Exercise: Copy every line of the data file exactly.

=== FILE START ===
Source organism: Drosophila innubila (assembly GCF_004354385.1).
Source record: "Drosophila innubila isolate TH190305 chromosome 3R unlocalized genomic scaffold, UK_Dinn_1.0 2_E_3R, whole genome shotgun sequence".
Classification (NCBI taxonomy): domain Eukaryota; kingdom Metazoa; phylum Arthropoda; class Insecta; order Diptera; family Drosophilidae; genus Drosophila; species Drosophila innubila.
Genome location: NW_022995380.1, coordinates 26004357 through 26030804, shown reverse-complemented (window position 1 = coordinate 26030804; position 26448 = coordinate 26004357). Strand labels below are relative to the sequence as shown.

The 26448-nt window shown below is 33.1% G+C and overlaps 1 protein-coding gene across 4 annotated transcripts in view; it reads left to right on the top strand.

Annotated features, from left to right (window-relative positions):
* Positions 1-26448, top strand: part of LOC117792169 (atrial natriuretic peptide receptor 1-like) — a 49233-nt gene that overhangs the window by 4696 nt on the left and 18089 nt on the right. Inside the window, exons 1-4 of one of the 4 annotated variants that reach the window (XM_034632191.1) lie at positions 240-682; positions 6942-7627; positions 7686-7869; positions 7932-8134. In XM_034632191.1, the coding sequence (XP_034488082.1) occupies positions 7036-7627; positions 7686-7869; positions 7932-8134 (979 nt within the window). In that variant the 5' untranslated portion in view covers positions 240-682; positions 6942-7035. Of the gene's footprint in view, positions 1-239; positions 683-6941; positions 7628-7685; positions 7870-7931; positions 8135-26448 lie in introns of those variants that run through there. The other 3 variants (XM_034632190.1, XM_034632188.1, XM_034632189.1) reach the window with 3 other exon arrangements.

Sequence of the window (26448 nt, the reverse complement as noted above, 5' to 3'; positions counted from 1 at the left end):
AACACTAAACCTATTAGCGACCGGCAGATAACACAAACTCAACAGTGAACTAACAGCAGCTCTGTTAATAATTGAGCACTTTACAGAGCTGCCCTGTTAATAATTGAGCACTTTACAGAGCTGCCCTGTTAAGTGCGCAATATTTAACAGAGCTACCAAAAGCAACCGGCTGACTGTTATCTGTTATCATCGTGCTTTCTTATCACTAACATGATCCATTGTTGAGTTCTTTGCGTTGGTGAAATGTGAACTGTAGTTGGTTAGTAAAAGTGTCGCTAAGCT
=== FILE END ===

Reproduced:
Source organism: Drosophila innubila (assembly GCF_004354385.1).
Source record: "Drosophila innubila isolate TH190305 chromosome 3R unlocalized genomic scaffold, UK_Dinn_1.0 2_E_3R, whole genome shotgun sequence".
Classification (NCBI taxonomy): domain Eukaryota; kingdom Metazoa; phylum Arthropoda; class Insecta; order Diptera; family Drosophilidae; genus Drosophila; species Drosophila innubila.
Genome location: NW_022995380.1, coordinates 26004357 through 26030804, shown reverse-complemented (window position 1 = coordinate 26030804; position 26448 = coordinate 26004357). Strand labels below are relative to the sequence as shown.

The 26448-nt window shown below is 33.1% G+C and overlaps 1 protein-coding gene across 4 annotated transcripts in view; it reads left to right on the top strand.

Annotated features, from left to right (window-relative positions):
* Positions 1-26448, top strand: part of LOC117792169 (atrial natriuretic peptide receptor 1-like) — a 49233-nt gene that overhangs the window by 4696 nt on the left and 18089 nt on the right. Inside the window, exons 1-4 of one of the 4 annotated variants that reach the window (XM_034632191.1) lie at positions 240-682; positions 6942-7627; positions 7686-7869; positions 7932-8134. In XM_034632191.1, the coding sequence (XP_034488082.1) occupies positions 7036-7627; positions 7686-7869; positions 7932-8134 (979 nt within the window). In that variant the 5' untranslated portion in view covers positions 240-682; positions 6942-7035. Of the gene's footprint in view, positions 1-239; positions 683-6941; positions 7628-7685; positions 7870-7931; positions 8135-26448 lie in introns of those variants that run through there. The other 3 variants (XM_034632190.1, XM_034632188.1, XM_034632189.1) reach the window with 3 other exon arrangements.

Sequence of the window (26448 nt, the reverse complement as noted above, 5' to 3'; positions counted from 1 at the left end):
AACACTAAACCTATTAGCGACCGGCAGATAACACAAACTCAACAGTGAACTAACAGCAGCTCTGTTAATAATTGAGCACTTTACAGAGCTGCCCTGTTAATAATTGAGCACTTTACAGAGCTGCCCTGTTAAGTGCGCAATATTTAACAGAGCTACCAAAAGCAACCGGCTGACTGTTATCTGTTATCATCGTGCTTTCTTATCACTAACATGATCCATTGTTGAGTTCTTTGCGTTGGTGAAATGTGAACTGTAGTTGGTTAGTAAAAGTGTCGCTAAGCT